What is an earnout?

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What is an earnout?

In most business acquisition scenarios, there is a gap between the seller’s asking price versus the amount a buyer is willing to pay for it. Sellers tend to be optimistic about the future growth of their business, however, a buyer will be cautious in assuming such forecasts of future profitability.


Earnouts are a way of bridging this gap between what a buyer is willing to pay and what a seller believes the business is worth. In an earnout, part of the sale value is paid up front, and an additional amount is agreed to be paid by the buyer at a future date, conditional upon the company’s performance. As an example, if Company A agrees to buy Company B for a total value of $5 MM, of which, $1 MM is in the form of an earnout conditional upon revenue and EBITDA growth, this means that the owners of Company B (the sellers) will only receive the additional $1 MM if the company hits the target revenue and EBITDA growth numbers. If not, the final value of the sale will be $4 MM.


Earnouts are often used by buyers to hedge their risk and avoid overpaying for a business. Earnouts also incentivize the seller to remain involved with the business through the transition phase and facilitate a smoother change of control.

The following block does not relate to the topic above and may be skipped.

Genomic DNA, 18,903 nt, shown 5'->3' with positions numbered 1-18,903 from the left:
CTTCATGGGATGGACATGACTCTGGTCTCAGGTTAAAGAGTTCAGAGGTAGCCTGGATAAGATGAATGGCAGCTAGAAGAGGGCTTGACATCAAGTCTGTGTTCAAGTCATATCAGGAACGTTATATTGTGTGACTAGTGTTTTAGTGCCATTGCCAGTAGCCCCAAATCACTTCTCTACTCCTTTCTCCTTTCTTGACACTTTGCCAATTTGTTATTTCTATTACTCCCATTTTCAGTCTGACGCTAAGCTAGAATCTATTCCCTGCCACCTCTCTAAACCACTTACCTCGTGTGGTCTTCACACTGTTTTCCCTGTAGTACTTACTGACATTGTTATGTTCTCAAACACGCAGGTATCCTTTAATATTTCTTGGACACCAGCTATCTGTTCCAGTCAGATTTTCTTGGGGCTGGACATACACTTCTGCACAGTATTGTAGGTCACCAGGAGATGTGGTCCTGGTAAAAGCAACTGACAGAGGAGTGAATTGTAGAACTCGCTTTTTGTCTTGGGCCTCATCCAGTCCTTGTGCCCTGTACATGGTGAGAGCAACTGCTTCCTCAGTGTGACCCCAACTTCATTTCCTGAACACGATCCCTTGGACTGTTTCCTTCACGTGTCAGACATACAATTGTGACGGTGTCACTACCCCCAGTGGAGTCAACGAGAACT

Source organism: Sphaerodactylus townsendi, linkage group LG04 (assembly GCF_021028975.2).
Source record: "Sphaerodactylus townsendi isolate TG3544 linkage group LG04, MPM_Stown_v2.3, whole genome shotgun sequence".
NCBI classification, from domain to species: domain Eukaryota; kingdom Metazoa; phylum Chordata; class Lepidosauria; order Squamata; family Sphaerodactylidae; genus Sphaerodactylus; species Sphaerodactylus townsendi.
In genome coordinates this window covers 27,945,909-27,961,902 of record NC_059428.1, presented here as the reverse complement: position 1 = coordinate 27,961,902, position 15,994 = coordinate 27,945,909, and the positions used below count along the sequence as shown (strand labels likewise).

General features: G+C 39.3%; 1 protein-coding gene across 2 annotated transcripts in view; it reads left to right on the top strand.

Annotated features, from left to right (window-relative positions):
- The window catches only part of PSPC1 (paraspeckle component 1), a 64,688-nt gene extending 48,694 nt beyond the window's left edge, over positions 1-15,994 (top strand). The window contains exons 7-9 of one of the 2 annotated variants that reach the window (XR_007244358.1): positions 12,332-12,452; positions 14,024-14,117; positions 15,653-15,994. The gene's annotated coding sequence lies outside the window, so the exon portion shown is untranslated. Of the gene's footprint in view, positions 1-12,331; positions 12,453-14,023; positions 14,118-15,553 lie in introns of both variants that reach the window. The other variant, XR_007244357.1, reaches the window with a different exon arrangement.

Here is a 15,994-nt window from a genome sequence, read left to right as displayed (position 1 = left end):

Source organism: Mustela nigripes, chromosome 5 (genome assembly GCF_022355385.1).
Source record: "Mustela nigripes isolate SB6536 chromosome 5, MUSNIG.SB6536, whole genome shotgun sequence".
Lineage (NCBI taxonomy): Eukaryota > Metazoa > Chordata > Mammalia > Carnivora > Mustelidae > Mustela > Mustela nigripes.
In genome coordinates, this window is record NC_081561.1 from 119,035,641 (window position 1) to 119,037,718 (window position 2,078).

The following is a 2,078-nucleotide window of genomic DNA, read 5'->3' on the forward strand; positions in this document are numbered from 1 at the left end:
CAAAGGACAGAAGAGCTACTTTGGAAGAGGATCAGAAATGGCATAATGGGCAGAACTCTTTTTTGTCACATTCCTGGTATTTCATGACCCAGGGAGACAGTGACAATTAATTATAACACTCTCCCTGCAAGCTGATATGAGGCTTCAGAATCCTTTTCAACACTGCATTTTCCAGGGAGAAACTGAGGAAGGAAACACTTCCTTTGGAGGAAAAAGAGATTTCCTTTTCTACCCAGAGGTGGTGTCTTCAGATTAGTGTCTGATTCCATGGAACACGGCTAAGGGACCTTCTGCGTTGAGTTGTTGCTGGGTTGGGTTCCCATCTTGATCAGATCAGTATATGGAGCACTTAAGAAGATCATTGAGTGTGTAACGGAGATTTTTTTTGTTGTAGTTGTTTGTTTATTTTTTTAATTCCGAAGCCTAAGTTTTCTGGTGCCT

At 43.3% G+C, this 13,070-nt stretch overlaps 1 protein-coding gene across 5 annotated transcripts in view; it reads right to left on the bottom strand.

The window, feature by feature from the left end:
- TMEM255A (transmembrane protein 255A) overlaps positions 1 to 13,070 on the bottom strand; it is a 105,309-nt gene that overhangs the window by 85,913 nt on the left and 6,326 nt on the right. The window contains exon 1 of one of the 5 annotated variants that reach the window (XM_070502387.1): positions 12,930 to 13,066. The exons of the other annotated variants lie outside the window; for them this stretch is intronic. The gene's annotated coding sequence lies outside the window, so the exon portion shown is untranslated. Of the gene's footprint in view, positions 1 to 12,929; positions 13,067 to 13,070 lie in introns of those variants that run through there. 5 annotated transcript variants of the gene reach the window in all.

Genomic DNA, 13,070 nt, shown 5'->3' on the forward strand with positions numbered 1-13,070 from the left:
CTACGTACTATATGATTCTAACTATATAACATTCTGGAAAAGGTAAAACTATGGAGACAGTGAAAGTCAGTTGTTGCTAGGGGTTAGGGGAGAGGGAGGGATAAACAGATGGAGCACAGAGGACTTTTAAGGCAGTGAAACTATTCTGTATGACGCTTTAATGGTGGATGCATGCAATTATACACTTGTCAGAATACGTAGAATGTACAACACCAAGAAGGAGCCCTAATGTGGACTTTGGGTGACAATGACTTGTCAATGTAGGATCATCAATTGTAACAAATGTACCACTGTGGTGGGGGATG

The limitation with earnouts is that when a new management steps in, it could make operational changes which could result in the company not achieving the earnout targets. In addition, when the acquisition is strategic and the buyer integrates the target’s operations with its own, it is difficult to measure whether the growth was due to the buyer or due synergies from the acquisition. Consequently, earnouts can get extremely complex. Sellers must carefully examine all earnout terms to make sure that they are measurable and realistic. For this purpose sellers often consult professional M&A advisors and legal counsel.